As we all know the only thing constant in IT is change and as a result of that I’ve been using Check Point firewalls a lot lately, a departure from my usual ASA and ISA firewalls. I’m going to do a series of posts documenting what I find, as I haven’t seen a good resource which wasn’t either out of date or simply didn’t cover the basics.
With any new product there is always a little confusion, but with Check Point this seems to have been taken to a whole other level and I’ve had a great deal of difficulty working out what it is that they sell, what it actually does and how it all fits together. Check Point appear to have gone through a great deal re-branding, and with a lot of older versions still supported everything now has more than one name depending on which version of the software you are talking about. I’ll try and simplify it here as I understand things. The main thing to remember with Check Point is that, to a much greater extent than with other products, you are looking at two very different and separate things with regards to the hardware and the software.
The hardware you choose for your firewalls will determine how fast and big it can go, as you might expect. It also determines which software features you can use on that particular bit of tin (which I’ll talk about shortly). Check Point give you a large number of options for your hardware depending on your needs.
- IP appliances – the appliance formerly known as Nokia. These are the mid to high end firewalls and range from 1Gb to 30Gb of throughput (with the right model and expansion cards). For your money you get a piece of tin with various ports and space for extra modules. This is very much a pure networking appliance with support for all the basics such as VPN, plus support for advanced features like IPS, routing protocols, clustering, QoS and VoIP.
- Power-1 appliances – these are more datacenter oriented, and run from 9Gb up to 30Gb throughput and are again a piece of tin. They support a few more edge defence features than the IP appliances such as URL filtering, antivirus, antispam, antimalware. Apart from this though they look very similar performance-wise to the high-end IP appliances.
- UTM-1 appliances – I see these as the low end version of the Power-1, tin again. Performance is from 1.5Gb to 4.5Gb, but you can get all the features of the Power-1 plus a few extra ones like built in management and monitoring.
- “Open server” – also known as SPLAT (Secure PLATform). This is kind of like Bring Your own Box, you install the Check Point into a standard bit of server hardware. The license determines things like how many cores your server can have and what features you are allowed, but after that the performance is down to your hardware. SPLAT itself is a modified version of Linux into which various Check Point software modules can be installed.
There are a few other variations including a virtualised version, but these are the main ones. For my testing I’ll be using a SPLAT system running in VMware.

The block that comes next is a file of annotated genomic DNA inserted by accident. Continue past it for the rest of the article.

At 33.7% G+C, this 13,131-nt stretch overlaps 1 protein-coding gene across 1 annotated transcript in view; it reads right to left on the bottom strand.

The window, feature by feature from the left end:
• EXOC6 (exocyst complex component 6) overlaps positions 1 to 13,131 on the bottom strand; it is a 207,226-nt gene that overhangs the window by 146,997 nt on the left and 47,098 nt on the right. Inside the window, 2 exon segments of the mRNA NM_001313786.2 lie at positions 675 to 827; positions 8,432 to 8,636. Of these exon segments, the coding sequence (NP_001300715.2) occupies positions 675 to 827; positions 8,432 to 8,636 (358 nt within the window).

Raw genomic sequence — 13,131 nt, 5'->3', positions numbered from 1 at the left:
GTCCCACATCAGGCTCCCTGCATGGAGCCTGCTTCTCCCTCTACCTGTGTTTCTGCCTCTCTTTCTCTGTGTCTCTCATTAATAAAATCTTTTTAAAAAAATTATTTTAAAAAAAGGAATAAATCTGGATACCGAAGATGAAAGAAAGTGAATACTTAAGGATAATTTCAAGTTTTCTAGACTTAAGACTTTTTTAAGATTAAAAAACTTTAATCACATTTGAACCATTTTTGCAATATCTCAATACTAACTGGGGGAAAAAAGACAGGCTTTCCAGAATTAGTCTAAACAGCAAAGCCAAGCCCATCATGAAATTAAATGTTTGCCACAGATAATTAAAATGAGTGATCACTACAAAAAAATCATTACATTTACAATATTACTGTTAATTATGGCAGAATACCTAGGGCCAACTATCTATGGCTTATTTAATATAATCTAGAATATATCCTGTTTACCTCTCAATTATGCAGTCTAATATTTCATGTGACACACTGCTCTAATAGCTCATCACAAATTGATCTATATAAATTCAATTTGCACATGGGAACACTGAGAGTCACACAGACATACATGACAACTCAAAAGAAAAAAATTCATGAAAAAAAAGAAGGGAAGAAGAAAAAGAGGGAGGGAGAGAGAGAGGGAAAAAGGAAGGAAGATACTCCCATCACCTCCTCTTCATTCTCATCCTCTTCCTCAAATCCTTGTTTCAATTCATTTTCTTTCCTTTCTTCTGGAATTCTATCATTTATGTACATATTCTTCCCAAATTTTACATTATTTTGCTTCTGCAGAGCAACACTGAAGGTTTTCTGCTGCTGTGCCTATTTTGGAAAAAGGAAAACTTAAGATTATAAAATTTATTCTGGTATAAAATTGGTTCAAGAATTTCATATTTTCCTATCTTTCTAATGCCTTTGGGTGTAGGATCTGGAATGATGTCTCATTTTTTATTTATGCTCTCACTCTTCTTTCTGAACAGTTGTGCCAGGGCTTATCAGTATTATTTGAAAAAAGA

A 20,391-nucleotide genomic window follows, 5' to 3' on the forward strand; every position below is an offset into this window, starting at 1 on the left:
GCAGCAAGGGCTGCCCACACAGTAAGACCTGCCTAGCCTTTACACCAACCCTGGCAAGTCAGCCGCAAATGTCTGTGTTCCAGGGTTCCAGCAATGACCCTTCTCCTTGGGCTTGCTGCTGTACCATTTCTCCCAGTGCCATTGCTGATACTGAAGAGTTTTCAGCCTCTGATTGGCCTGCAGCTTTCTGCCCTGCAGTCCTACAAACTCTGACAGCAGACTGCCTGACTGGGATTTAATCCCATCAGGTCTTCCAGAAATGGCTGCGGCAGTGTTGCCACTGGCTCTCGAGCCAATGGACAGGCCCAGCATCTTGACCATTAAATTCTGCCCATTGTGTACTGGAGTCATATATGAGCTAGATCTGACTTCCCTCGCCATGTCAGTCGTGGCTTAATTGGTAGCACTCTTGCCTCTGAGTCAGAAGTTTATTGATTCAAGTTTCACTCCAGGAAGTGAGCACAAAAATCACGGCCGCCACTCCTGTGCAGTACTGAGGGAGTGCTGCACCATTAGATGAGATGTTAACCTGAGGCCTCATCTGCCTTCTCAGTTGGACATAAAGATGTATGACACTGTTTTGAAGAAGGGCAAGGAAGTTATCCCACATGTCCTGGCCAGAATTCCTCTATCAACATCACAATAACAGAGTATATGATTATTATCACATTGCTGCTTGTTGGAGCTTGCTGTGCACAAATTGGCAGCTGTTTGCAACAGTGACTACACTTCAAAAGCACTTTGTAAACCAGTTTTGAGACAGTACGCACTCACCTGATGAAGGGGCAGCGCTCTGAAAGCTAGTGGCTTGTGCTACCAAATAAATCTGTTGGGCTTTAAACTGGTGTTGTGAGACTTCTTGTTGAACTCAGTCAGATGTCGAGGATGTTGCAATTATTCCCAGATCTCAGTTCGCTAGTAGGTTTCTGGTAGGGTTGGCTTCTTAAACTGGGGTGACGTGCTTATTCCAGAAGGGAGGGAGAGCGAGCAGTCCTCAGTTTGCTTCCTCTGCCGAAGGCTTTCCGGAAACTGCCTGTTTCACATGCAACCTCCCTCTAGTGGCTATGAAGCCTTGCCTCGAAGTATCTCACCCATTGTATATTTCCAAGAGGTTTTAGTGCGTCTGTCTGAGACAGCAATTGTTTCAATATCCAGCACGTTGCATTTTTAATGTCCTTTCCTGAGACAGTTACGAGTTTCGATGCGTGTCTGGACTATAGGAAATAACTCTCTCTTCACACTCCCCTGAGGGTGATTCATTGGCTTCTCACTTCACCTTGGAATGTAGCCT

Check Point has gone through a lot of different versions of their software. The good news is that every device runs a version of the same software, and is managed through the same tools. Configuring rules on a SPLAT is exactly the same as configuring rules on one of the appliances. The bad news is that due to the number of iterations and the different licensing for them, you can be left scratching your head.
The first bit of confusion is that way back in 1994 when Check Point made their first firewall they decided to name it Firewall-1, and quickly followed with a VPN product called VPN-1. If you fast forward to today you’ll still find references to Firewall-1, VPN-1, and a whole raft of other things called xxx-1. The 1 has nothing to do with the version of the software as you might imagine, its simply the name of the product. It makes more sense if you think of these as identifiers of feature sets.
The way you differentiate between older and newer software is via the version number of the software. Wikipedia has the full details, but the numbering is roughly:
|NG AI R54||Jun 2003|
|NG AI R55||Nov 2003|
|NG AI R57||April 2005|
|NGX R60||Aug 2005|
|NGX R61||Mar 2006|
|NGX R62||Nov 2006|
|NGX R65||Mar 2007|
Anything prior to NGX R65 is end of life, NGX R65 itself is nearing end of life, and R75 has just been released. Lots of people are currently in the process of upgrading from NGX R65, and if you have existing licenses Check Point are currently running an upgrade promotion.
If you are looking at NGX products and earlier, you combine a feature set and a version number to label your software. Eg, a VPN-1 UTM NGX R65 has a defined set of features from the VPN-1 UTM label, and is the NGX R65 software version of those features.
With R71 and later Check Point have adopted a software blade architecture. You still have a software version, but the features which you run inside of that are a lot more mix and match and are deployed as virtual blades (providing your hardware supports it).
With all the different product names and the mix of people on different versions currently, Check Point is very confusing to the newcomer. Over the next few posts I’m going to go through some basic installation and configuration, starting with an NGX R65 set up. Depending on how things go I may throw in some more advanced stuff like the failover clustering and and upgrade to R71.